What is the most dangerous place in the world today? 2 on 1 # 9.

It is a measure of the times that we live in that it is the most difficult question to answer with one definite place. If I choose one, the chances are that within 24 hours there will be a mass shooting or a terrorist attack somewhere which will, for the media, become the most dangerous place on earth.

I thought hard about how to approach the problem and the solution appeared as though a miracle when I was on my back from a movie yesterday evening. I was almost run over by a car despite my having been standing on the pavement waiting for my car to come to pick me up. The vehicle lost control trying to avoid a two wheeler and mounted the pavement. The motorcyclist in turn was trying to avoid hitting a pedestrian suddenly darting across the road in front of him.

I decided then that the most dangerous place in the world today is simply our roads. I did some research and I was stunned to read that China and India are almost neck to neck in fatalities in sheer numbers but the entire world has more deaths arising out of traffic accidents than any other cause.  QED.

And lest I forget or my readers forget that there is a world outside of our roads and there is a place near where I live which is unique, here is a news item from a local newspaper there.

Shackman has suggested today’s topic for the weekly 2 on 1 blog fest. Please check what he has to say on the same topic.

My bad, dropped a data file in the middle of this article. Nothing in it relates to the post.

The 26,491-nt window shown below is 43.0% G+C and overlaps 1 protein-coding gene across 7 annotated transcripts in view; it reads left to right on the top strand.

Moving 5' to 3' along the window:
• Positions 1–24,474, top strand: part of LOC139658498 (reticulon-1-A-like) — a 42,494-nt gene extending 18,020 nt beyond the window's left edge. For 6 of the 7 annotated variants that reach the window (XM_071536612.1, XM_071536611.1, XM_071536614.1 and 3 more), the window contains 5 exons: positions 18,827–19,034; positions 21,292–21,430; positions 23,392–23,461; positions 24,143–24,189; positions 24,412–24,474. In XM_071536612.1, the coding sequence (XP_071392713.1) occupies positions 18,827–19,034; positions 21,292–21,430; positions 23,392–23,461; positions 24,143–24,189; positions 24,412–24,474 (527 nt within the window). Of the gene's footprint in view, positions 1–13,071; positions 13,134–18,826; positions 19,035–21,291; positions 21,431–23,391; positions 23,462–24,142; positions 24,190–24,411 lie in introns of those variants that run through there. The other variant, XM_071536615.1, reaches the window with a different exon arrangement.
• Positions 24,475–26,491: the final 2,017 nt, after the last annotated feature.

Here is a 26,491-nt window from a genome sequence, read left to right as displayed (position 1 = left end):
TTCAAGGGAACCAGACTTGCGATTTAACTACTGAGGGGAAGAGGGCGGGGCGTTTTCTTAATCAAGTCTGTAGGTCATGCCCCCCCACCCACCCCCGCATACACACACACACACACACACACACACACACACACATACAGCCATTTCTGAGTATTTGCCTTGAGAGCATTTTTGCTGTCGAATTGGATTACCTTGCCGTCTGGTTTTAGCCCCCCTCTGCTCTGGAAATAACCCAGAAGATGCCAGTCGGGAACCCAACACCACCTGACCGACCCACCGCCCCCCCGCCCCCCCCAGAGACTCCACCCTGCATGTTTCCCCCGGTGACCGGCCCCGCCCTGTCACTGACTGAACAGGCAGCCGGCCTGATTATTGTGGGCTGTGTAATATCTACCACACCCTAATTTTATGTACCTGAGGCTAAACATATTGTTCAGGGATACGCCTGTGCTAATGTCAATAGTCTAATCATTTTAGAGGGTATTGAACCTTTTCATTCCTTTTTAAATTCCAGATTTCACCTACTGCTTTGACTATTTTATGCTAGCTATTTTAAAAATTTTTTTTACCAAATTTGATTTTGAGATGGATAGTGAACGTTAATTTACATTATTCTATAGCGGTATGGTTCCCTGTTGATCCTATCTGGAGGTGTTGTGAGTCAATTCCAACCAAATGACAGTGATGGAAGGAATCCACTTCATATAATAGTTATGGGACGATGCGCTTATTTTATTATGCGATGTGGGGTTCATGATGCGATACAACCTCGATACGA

29 thoughts on “What is the most dangerous place in the world today? 2 on 1 # 9.”

  1. An interesting thought that the most dangerous place in the world is anywhere with lots of busy roads. We tend to overlook the danger as we seldom actually see a serious accident and it’s something that “happens to other people”.

    It’s ironic that other British cities are probably now more dangerous than Belfast, which has become a very peaceful place after years of bloodshed.
    nick recently posted..Don’t tell mum

  2. There are many very, very dangerous places in the world — the Syrian oil fields were just that for the Russian mercenaries that attacked US supported rebels recently; as is the Damascus neighborhood that is being bombarded by Syrian and Russian forces.

    Our traffic is quite tame and generally controlled compared to other places around the world, although a woman bystander waiting to cross the street was killed in a Little Rock, Arkansas collision last month.
    Mike recently posted..Pine Beetles in Rocky Mountain National Park

  3. The world is a dangerous placve and nowhere is completely safe. For every day life I suspect y-ou are on to something thnough – there are way too many crazies on the road – any road.

    1. Dangerous places can be defined only by degrees Shackman. I am told that there are more deaths from elders falling down in bathrooms than in bed!

    1. You “never drove there”, Cheerful Monk? Well, in that case, I am sure you’ll wonder how the French (and I) survive their roads. You haven’t lived, neither can you call yourself a driver, until you have negotiated London, Piccadilly Circle, on a Friday afternoon, Paris (with their many lanes on roundabouts), enjoyed a spot Italian driving (ravines will do, Rome; or you could do what my sister did which was fall in love with a policeman in Naples; one minute they were ravishing each other, the next she found herself in a car chase, shooters blazing.

      Obviously, by all accounts, and no doubt explains Ramana’s unusual and rather original take on “the most dangerous place in the world”, Indian’s inner cities’ traffic is a different proposition altogether. I’d probably just go by helicopter.